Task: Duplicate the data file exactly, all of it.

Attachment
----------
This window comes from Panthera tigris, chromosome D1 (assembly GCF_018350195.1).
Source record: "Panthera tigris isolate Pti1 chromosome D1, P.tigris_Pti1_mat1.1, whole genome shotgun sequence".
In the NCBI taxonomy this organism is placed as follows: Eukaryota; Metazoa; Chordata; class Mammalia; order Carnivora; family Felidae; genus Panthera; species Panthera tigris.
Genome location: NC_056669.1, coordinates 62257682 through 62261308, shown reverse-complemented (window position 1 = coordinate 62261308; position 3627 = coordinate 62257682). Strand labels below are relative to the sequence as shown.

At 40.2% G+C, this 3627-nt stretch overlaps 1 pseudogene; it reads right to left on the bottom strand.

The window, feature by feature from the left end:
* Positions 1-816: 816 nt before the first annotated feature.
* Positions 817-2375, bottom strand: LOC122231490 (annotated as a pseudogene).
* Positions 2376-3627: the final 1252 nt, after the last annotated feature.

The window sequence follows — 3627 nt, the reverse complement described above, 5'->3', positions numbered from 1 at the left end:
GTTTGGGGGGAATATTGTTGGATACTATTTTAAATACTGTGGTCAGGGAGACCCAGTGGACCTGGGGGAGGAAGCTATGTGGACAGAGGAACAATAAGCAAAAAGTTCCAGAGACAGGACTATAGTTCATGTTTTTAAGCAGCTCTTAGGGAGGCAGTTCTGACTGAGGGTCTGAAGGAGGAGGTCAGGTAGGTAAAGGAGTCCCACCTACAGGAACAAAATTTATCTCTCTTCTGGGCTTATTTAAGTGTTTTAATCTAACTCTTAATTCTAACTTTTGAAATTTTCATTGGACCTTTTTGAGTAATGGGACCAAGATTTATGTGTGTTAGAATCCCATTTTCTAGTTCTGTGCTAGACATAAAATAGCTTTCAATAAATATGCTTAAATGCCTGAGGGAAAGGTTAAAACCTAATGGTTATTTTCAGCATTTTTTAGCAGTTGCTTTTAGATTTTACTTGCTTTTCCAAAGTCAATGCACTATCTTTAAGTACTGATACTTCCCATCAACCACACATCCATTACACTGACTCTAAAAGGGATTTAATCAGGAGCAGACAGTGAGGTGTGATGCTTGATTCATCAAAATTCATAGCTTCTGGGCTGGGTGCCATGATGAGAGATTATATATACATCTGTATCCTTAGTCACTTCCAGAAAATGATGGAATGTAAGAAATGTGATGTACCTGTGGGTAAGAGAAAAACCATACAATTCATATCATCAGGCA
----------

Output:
This window comes from Panthera tigris, chromosome D1 (assembly GCF_018350195.1).
Source record: "Panthera tigris isolate Pti1 chromosome D1, P.tigris_Pti1_mat1.1, whole genome shotgun sequence".
In the NCBI taxonomy this organism is placed as follows: Eukaryota; Metazoa; Chordata; class Mammalia; order Carnivora; family Felidae; genus Panthera; species Panthera tigris.
Genome location: NC_056669.1, coordinates 62257682 through 62261308, shown reverse-complemented (window position 1 = coordinate 62261308; position 3627 = coordinate 62257682). Strand labels below are relative to the sequence as shown.

At 40.2% G+C, this 3627-nt stretch overlaps 1 pseudogene; it reads right to left on the bottom strand.

The window, feature by feature from the left end:
* Positions 1-816: 816 nt before the first annotated feature.
* Positions 817-2375, bottom strand: LOC122231490 (annotated as a pseudogene).
* Positions 2376-3627: the final 1252 nt, after the last annotated feature.

The window sequence follows — 3627 nt, the reverse complement described above, 5'->3', positions numbered from 1 at the left end:
GTTTGGGGGGAATATTGTTGGATACTATTTTAAATACTGTGGTCAGGGAGACCCAGTGGACCTGGGGGAGGAAGCTATGTGGACAGAGGAACAATAAGCAAAAAGTTCCAGAGACAGGACTATAGTTCATGTTTTTAAGCAGCTCTTAGGGAGGCAGTTCTGACTGAGGGTCTGAAGGAGGAGGTCAGGTAGGTAAAGGAGTCCCACCTACAGGAACAAAATTTATCTCTCTTCTGGGCTTATTTAAGTGTTTTAATCTAACTCTTAATTCTAACTTTTGAAATTTTCATTGGACCTTTTTGAGTAATGGGACCAAGATTTATGTGTGTTAGAATCCCATTTTCTAGTTCTGTGCTAGACATAAAATAGCTTTCAATAAATATGCTTAAATGCCTGAGGGAAAGGTTAAAACCTAATGGTTATTTTCAGCATTTTTTAGCAGTTGCTTTTAGATTTTACTTGCTTTTCCAAAGTCAATGCACTATCTTTAAGTACTGATACTTCCCATCAACCACACATCCATTACACTGACTCTAAAAGGGATTTAATCAGGAGCAGACAGTGAGGTGTGATGCTTGATTCATCAAAATTCATAGCTTCTGGGCTGGGTGCCATGATGAGAGATTATATATACATCTGTATCCTTAGTCACTTCCAGAAAATGATGGAATGTAAGAAATGTGATGTACCTGTGGGTAAGAGAAAAACCATACAATTCATATCATCAGGCA